Conservatory Too Warm? The Best Way to Keep it Cool

Conservatory Too Warm? The Best Way to Keep it Cool

English Pinoleum Blinds
Posted: 26 Jul 2013

At Conservatory Blinds Limited, many customer come to us explaining their conservatory is too warm in the summer months. But, most methods aimed at keeping a conservatory cool; focus on blocking out the light entirely before it even enters the roof. But, with so many methods available, what are the differences between them. And how do they compare to conservatory roof blinds at reducing the heat?

External Roof Blinds

Pros: Fitted to the outside of a conservatory roof, external blinds block the sun before it enters the conservatory. This significantly reduces heat and UV, and provides privacy when extended. Cons: External blinds need to be motorised and are only available for rectangular conservatories. However, only with sufficient access to the roof and with suitably constructed sides. They require a wind sensor to close the blinds when it is windy. They also cannot stop low sun creeping in underneath the blinds at certain times. External blinds darken the conservatory and adjoining rooms; still leaving the room all-glass internally. This means it still suffers from noise reverberation and significant heat loss. Cost: Similar or more expensive than conservatory roof blinds

Solar Film

Pros: When used with conservatory blinds, translucent solar reflective film is very effective. Like external blinds, it helps to reduce heat and UV transmission; by blocking them from coming in. They can also use solar film in any shape conservatory and is cheap by comparison.

Cons: Solar film is only available on certain types of glass and will tint all light entering the conservatory. For sufficient light to be allowed in to not darken the room, you can only use a relatively light-grade film. Again, just like external blinds, solar film gets installed externally so you gain no extra privacy. Yet still suffer from noise reverberation and heat loss remains a major problem.

Cost: Cheaper than conservatory roof blinds, requiring much less time and no specialist skills

Solar Inserts

Pros: Cheap to buy and self-fit in many polycarbonate roofs; yet effective in reducing light, UV and heat, whilst also providing a level of privacy.

Cons: It can only be used on clear or light-tinted polycarbonate roofs (not white or Ultralite type roofs). This is where you can gain access to the eaves and expose the open cells of the roof. Even when fitted it does not address the issues of noise reverberation or heat loss making your conservatory too warm.

Cost: Extremely cheap and designed for DIY, as it requires no experience, skills or tools

Insulated Roof Panels

Pros: By under-cladding the glass roof with polystyrene-backed plasterboard you significantly cut down heat loss; but also stop all solar heat gain, UV and light, whilst also providing privacy. Cons: Obviously fitting polystyrene-backed plasterboard to the underside of a glass roof has a serious negative impact; its appearance and will clearly darken your conservatory and adjoining room as well. It is a messy installation with decoration issues that subsequently arise. But, the room can also suffer from interstitial condensation (water condensing in the polystyrene). It’s major drawback, is that it is still nowhere near as effective as having a correctly constructed roof in the first place. Cost: Similar to conservatory blinds, or slightly cheaper (depending on the builder)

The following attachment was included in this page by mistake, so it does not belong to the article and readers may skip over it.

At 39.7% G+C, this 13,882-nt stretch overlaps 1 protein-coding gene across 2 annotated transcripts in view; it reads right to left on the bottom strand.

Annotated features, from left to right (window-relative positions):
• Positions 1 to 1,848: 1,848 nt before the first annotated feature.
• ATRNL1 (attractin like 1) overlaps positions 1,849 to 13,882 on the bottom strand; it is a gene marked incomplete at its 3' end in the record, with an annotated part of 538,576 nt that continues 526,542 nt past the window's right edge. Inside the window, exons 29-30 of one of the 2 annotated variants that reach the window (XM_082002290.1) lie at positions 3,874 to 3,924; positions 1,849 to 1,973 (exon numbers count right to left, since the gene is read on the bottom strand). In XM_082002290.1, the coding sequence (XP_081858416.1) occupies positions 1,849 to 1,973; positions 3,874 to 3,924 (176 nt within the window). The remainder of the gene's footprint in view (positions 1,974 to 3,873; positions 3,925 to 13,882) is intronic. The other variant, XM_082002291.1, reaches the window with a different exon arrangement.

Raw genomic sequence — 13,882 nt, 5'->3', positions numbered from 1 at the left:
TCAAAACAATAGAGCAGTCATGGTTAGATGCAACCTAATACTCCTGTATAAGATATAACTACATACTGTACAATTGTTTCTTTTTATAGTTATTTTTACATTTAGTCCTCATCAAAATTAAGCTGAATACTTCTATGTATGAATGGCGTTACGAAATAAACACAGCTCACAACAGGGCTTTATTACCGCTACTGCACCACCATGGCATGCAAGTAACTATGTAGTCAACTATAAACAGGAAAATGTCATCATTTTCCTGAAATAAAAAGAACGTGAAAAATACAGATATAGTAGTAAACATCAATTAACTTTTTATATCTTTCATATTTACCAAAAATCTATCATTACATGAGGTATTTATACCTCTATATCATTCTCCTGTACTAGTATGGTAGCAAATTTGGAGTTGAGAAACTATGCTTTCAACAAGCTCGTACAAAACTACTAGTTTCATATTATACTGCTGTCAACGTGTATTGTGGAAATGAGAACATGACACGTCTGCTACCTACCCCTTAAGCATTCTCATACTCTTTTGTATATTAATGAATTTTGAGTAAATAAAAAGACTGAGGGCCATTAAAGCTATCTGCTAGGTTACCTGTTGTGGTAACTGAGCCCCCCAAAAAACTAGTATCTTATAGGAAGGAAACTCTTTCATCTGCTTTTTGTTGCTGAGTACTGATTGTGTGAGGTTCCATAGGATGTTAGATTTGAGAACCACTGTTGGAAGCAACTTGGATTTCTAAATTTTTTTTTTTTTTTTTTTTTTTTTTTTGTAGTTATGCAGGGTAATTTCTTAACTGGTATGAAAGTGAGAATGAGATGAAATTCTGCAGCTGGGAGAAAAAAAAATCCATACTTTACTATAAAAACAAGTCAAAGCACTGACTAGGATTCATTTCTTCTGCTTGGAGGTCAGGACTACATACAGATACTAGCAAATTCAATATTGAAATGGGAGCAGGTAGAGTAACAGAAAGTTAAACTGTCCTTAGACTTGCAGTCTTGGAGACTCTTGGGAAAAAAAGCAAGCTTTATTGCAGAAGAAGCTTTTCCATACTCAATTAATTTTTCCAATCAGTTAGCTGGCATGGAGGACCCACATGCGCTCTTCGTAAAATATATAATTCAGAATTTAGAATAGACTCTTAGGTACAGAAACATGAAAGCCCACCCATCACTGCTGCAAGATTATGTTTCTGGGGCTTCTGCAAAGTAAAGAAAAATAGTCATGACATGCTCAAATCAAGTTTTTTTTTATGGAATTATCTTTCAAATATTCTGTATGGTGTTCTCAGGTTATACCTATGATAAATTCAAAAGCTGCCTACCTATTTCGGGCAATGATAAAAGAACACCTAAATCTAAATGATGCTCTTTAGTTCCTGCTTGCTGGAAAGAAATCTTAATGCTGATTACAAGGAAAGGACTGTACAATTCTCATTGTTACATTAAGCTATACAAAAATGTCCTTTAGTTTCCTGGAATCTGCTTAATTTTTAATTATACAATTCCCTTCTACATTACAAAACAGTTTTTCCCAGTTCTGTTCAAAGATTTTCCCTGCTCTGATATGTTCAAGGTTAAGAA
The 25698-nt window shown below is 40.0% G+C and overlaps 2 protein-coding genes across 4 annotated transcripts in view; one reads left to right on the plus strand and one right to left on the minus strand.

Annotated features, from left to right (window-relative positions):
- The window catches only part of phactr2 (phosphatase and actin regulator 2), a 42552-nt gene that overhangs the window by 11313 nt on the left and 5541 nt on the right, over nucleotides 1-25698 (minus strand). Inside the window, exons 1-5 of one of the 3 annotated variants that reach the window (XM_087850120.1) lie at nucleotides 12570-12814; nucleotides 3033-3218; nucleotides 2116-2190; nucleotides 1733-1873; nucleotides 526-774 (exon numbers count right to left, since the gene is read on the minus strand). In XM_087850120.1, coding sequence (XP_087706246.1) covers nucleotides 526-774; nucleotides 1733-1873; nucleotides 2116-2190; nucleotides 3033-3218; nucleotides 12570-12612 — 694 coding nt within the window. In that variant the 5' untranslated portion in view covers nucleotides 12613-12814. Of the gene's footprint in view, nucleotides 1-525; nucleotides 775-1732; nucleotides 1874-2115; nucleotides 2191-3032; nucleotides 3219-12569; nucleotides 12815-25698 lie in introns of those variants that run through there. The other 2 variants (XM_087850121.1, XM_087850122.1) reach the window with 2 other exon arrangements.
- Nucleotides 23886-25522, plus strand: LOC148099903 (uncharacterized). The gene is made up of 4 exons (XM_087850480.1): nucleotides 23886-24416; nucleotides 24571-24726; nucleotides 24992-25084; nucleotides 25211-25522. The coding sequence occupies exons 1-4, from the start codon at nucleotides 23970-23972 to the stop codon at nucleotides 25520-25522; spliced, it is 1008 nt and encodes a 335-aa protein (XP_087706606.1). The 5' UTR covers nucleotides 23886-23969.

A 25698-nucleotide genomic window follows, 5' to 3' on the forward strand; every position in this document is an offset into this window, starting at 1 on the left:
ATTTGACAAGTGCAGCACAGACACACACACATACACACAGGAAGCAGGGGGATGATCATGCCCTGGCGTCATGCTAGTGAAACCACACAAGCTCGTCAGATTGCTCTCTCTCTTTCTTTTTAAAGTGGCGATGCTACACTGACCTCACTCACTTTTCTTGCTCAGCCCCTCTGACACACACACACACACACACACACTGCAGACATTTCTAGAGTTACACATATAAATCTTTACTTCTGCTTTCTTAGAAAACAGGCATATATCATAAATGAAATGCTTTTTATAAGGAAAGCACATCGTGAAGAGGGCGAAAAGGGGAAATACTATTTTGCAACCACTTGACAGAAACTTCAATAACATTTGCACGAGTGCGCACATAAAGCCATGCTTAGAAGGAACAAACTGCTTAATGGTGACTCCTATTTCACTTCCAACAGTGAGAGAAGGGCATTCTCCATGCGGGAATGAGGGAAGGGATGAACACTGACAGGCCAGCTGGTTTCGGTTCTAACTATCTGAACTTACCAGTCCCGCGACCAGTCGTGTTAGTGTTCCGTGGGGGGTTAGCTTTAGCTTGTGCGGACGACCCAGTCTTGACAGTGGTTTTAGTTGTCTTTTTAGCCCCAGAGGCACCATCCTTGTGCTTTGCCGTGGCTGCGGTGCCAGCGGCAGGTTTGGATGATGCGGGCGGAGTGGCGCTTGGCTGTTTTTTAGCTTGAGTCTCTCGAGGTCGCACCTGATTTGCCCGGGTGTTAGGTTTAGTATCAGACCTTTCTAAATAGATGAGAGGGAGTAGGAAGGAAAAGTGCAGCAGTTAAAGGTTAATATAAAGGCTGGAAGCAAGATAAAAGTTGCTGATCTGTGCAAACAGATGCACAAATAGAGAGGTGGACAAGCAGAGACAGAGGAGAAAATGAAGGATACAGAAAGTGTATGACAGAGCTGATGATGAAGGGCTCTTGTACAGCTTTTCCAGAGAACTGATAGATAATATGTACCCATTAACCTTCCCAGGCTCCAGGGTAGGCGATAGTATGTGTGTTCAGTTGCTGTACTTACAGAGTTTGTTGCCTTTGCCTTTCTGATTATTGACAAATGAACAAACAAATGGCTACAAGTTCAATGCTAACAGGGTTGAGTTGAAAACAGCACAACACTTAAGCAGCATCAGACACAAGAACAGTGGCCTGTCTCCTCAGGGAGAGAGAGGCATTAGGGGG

Conservatory Roof Replacement

Pros: Replacing a glass roof with a traditional roof that is correctly constructed and insulated will always provide the best solution to insulation. Cons: Only orangeries or traditionally built structures can support a traditional roof. Most conservatories cannot have their roofs replaced with anything other than a semi-solid insulated roof. A traditional roof will, like most other options, darken the conservatory and adjoining room. This also removes the main reason why people have a conservatory; the unique light and airy atmosphere that it creates. Cost: Very high indeed

The main difference between conservatory roof blinds and the other options mentioned is that they are actually designed for their intended purpose. This means the end result is much more aesthetically pleasing.

With blinds you have a large variety of styles, fabrics and colours that let you get the exact blinds that will fit in with your existing décor. Depending on the type of blinds you have, they can block up to 85% of the heat from entering your conservatory.

Conservatory roof blinds also have one other feature that none of the others have – flexibility. As the blinds can be extended or retracted, you can decide exactly how much light to let into your conservatory. The blinds themselves still let up to 50% of natural light through, meaning that glare is reduced, but the natural atmosphere of the conservatory is retained.

Is your conservatory too warm?  Find the best way to keep it cool by arranging a free quotation with a member of our sales team.

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